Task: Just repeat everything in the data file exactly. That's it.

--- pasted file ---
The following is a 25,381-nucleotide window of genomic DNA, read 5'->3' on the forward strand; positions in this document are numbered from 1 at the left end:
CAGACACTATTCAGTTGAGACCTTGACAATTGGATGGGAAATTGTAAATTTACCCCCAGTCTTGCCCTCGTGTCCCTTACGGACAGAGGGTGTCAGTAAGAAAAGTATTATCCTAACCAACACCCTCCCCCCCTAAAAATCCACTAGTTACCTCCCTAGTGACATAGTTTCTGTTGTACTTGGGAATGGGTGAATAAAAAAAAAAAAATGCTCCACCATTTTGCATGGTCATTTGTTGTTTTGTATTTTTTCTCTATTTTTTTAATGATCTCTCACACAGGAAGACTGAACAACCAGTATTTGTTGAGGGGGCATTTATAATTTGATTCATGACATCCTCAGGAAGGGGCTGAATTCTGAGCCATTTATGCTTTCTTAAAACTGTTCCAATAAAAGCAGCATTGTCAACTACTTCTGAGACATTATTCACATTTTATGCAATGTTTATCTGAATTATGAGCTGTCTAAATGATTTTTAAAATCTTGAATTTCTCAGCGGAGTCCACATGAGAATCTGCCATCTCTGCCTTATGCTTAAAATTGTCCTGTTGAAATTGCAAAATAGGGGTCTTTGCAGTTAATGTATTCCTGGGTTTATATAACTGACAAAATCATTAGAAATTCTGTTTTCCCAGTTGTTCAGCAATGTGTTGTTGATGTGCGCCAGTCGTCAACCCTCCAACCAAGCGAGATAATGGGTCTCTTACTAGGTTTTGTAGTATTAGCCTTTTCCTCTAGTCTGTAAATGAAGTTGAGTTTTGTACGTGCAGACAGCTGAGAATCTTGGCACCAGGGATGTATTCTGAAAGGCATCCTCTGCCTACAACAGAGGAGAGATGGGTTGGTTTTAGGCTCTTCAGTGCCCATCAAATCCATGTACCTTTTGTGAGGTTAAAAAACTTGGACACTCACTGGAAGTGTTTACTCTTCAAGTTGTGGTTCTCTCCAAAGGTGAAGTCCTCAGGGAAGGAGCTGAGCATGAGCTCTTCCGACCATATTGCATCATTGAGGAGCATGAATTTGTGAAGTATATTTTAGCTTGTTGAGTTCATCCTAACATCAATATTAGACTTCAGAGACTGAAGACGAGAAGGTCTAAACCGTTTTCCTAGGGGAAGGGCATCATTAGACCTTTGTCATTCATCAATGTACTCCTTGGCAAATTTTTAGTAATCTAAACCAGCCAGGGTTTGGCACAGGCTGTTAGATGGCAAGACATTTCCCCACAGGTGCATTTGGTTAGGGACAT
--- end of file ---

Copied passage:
The following is a 25,381-nucleotide window of genomic DNA, read 5'->3' on the forward strand; positions in this document are numbered from 1 at the left end:
CAGACACTATTCAGTTGAGACCTTGACAATTGGATGGGAAATTGTAAATTTACCCCCAGTCTTGCCCTCGTGTCCCTTACGGACAGAGGGTGTCAGTAAGAAAAGTATTATCCTAACCAACACCCTCCCCCCCTAAAAATCCACTAGTTACCTCCCTAGTGACATAGTTTCTGTTGTACTTGGGAATGGGTGAATAAAAAAAAAAAAATGCTCCACCATTTTGCATGGTCATTTGTTGTTTTGTATTTTTTCTCTATTTTTTTAATGATCTCTCACACAGGAAGACTGAACAACCAGTATTTGTTGAGGGGGCATTTATAATTTGATTCATGACATCCTCAGGAAGGGGCTGAATTCTGAGCCATTTATGCTTTCTTAAAACTGTTCCAATAAAAGCAGCATTGTCAACTACTTCTGAGACATTATTCACATTTTATGCAATGTTTATCTGAATTATGAGCTGTCTAAATGATTTTTAAAATCTTGAATTTCTCAGCGGAGTCCACATGAGAATCTGCCATCTCTGCCTTATGCTTAAAATTGTCCTGTTGAAATTGCAAAATAGGGGTCTTTGCAGTTAATGTATTCCTGGGTTTATATAACTGACAAAATCATTAGAAATTCTGTTTTCCCAGTTGTTCAGCAATGTGTTGTTGATGTGCGCCAGTCGTCAACCCTCCAACCAAGCGAGATAATGGGTCTCTTACTAGGTTTTGTAGTATTAGCCTTTTCCTCTAGTCTGTAAATGAAGTTGAGTTTTGTACGTGCAGACAGCTGAGAATCTTGGCACCAGGGATGTATTCTGAAAGGCATCCTCTGCCTACAACAGAGGAGAGATGGGTTGGTTTTAGGCTCTTCAGTGCCCATCAAATCCATGTACCTTTTGTGAGGTTAAAAAACTTGGACACTCACTGGAAGTGTTTACTCTTCAAGTTGTGGTTCTCTCCAAAGGTGAAGTCCTCAGGGAAGGAGCTGAGCATGAGCTCTTCCGACCATATTGCATCATTGAGGAGCATGAATTTGTGAAGTATATTTTAGCTTGTTGAGTTCATCCTAACATCAATATTAGACTTCAGAGACTGAAGACGAGAAGGTCTAAACCGTTTTCCTAGGGGAAGGGCATCATTAGACCTTTGTCATTCATCAATGTACTCCTTGGCAAATTTTTAGTAATCTAAACCAGCCAGGGTTTGGCACAGGCTGTTAGATGGCAAGACATTTCCCCACAGGTGCATTTGGTTAGGGACAT